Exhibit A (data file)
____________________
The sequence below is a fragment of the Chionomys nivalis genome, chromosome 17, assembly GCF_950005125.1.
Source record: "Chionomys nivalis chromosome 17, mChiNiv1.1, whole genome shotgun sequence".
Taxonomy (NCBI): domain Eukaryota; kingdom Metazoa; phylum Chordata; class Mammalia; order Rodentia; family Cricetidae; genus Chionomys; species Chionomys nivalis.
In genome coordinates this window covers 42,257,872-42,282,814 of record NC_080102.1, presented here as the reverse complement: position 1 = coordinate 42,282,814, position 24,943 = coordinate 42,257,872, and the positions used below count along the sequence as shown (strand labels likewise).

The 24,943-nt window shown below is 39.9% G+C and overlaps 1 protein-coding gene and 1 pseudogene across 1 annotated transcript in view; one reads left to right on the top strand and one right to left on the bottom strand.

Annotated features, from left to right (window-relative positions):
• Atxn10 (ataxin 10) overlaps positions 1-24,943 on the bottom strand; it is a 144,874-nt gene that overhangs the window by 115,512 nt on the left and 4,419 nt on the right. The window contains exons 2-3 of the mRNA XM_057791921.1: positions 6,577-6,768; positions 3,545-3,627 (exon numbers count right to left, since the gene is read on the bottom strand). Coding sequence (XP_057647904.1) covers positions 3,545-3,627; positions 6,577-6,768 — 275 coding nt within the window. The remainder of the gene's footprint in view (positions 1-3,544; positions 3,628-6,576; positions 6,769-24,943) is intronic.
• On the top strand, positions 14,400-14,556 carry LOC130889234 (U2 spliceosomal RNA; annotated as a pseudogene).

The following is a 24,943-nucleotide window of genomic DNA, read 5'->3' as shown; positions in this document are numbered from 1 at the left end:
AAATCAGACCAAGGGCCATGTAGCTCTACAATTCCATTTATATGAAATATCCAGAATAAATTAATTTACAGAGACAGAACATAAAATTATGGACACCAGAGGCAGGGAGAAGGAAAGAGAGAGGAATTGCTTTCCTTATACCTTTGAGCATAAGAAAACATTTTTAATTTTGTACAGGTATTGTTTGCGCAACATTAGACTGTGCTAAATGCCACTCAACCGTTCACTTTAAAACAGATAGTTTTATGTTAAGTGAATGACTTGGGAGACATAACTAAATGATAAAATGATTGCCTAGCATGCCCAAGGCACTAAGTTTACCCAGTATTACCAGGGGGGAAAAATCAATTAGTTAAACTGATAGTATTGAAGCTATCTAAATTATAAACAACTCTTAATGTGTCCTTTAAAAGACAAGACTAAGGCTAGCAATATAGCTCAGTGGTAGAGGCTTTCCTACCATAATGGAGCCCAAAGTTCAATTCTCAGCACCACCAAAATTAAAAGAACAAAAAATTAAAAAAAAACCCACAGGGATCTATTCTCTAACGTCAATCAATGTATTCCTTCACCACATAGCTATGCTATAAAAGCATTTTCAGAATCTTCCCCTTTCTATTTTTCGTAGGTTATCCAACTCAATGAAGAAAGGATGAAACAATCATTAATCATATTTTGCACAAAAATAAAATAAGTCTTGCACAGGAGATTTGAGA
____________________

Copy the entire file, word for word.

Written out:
The sequence below is a fragment of the Chionomys nivalis genome, chromosome 17, assembly GCF_950005125.1.
Source record: "Chionomys nivalis chromosome 17, mChiNiv1.1, whole genome shotgun sequence".
Taxonomy (NCBI): domain Eukaryota; kingdom Metazoa; phylum Chordata; class Mammalia; order Rodentia; family Cricetidae; genus Chionomys; species Chionomys nivalis.
In genome coordinates this window covers 42,257,872-42,282,814 of record NC_080102.1, presented here as the reverse complement: position 1 = coordinate 42,282,814, position 24,943 = coordinate 42,257,872, and the positions used below count along the sequence as shown (strand labels likewise).

The 24,943-nt window shown below is 39.9% G+C and overlaps 1 protein-coding gene and 1 pseudogene across 1 annotated transcript in view; one reads left to right on the top strand and one right to left on the bottom strand.

Annotated features, from left to right (window-relative positions):
• Atxn10 (ataxin 10) overlaps positions 1-24,943 on the bottom strand; it is a 144,874-nt gene that overhangs the window by 115,512 nt on the left and 4,419 nt on the right. The window contains exons 2-3 of the mRNA XM_057791921.1: positions 6,577-6,768; positions 3,545-3,627 (exon numbers count right to left, since the gene is read on the bottom strand). Coding sequence (XP_057647904.1) covers positions 3,545-3,627; positions 6,577-6,768 — 275 coding nt within the window. The remainder of the gene's footprint in view (positions 1-3,544; positions 3,628-6,576; positions 6,769-24,943) is intronic.
• On the top strand, positions 14,400-14,556 carry LOC130889234 (U2 spliceosomal RNA; annotated as a pseudogene).

The following is a 24,943-nucleotide window of genomic DNA, read 5'->3' as shown; positions in this document are numbered from 1 at the left end:
AAATCAGACCAAGGGCCATGTAGCTCTACAATTCCATTTATATGAAATATCCAGAATAAATTAATTTACAGAGACAGAACATAAAATTATGGACACCAGAGGCAGGGAGAAGGAAAGAGAGAGGAATTGCTTTCCTTATACCTTTGAGCATAAGAAAACATTTTTAATTTTGTACAGGTATTGTTTGCGCAACATTAGACTGTGCTAAATGCCACTCAACCGTTCACTTTAAAACAGATAGTTTTATGTTAAGTGAATGACTTGGGAGACATAACTAAATGATAAAATGATTGCCTAGCATGCCCAAGGCACTAAGTTTACCCAGTATTACCAGGGGGGAAAAATCAATTAGTTAAACTGATAGTATTGAAGCTATCTAAATTATAAACAACTCTTAATGTGTCCTTTAAAAGACAAGACTAAGGCTAGCAATATAGCTCAGTGGTAGAGGCTTTCCTACCATAATGGAGCCCAAAGTTCAATTCTCAGCACCACCAAAATTAAAAGAACAAAAAATTAAAAAAAAACCCACAGGGATCTATTCTCTAACGTCAATCAATGTATTCCTTCACCACATAGCTATGCTATAAAAGCATTTTCAGAATCTTCCCCTTTCTATTTTTCGTAGGTTATCCAACTCAATGAAGAAAGGATGAAACAATCATTAATCATATTTTGCACAAAAATAAAATAAGTCTTGCACAGGAGATTTGAGA